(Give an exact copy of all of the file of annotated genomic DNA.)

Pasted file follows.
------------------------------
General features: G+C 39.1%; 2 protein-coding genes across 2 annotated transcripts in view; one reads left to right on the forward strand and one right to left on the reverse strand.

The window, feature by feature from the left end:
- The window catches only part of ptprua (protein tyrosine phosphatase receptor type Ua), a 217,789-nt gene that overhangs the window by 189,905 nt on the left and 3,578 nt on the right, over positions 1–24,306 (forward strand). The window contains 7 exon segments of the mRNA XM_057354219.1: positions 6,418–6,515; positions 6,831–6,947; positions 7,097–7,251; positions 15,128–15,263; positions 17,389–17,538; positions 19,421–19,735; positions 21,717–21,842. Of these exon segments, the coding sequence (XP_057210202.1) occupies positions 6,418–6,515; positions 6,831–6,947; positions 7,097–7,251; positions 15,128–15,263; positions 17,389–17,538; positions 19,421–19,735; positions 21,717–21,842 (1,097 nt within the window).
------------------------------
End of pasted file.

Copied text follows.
General features: G+C 39.1%; 2 protein-coding genes across 2 annotated transcripts in view; one reads left to right on the forward strand and one right to left on the reverse strand.

The window, feature by feature from the left end:
- The window catches only part of ptprua (protein tyrosine phosphatase receptor type Ua), a 217,789-nt gene that overhangs the window by 189,905 nt on the left and 3,578 nt on the right, over positions 1–24,306 (forward strand). The window contains 7 exon segments of the mRNA XM_057354219.1: positions 6,418–6,515; positions 6,831–6,947; positions 7,097–7,251; positions 15,128–15,263; positions 17,389–17,538; positions 19,421–19,735; positions 21,717–21,842. Of these exon segments, the coding sequence (XP_057210202.1) occupies positions 6,418–6,515; positions 6,831–6,947; positions 7,097–7,251; positions 15,128–15,263; positions 17,389–17,538; positions 19,421–19,735; positions 21,717–21,842 (1,097 nt within the window).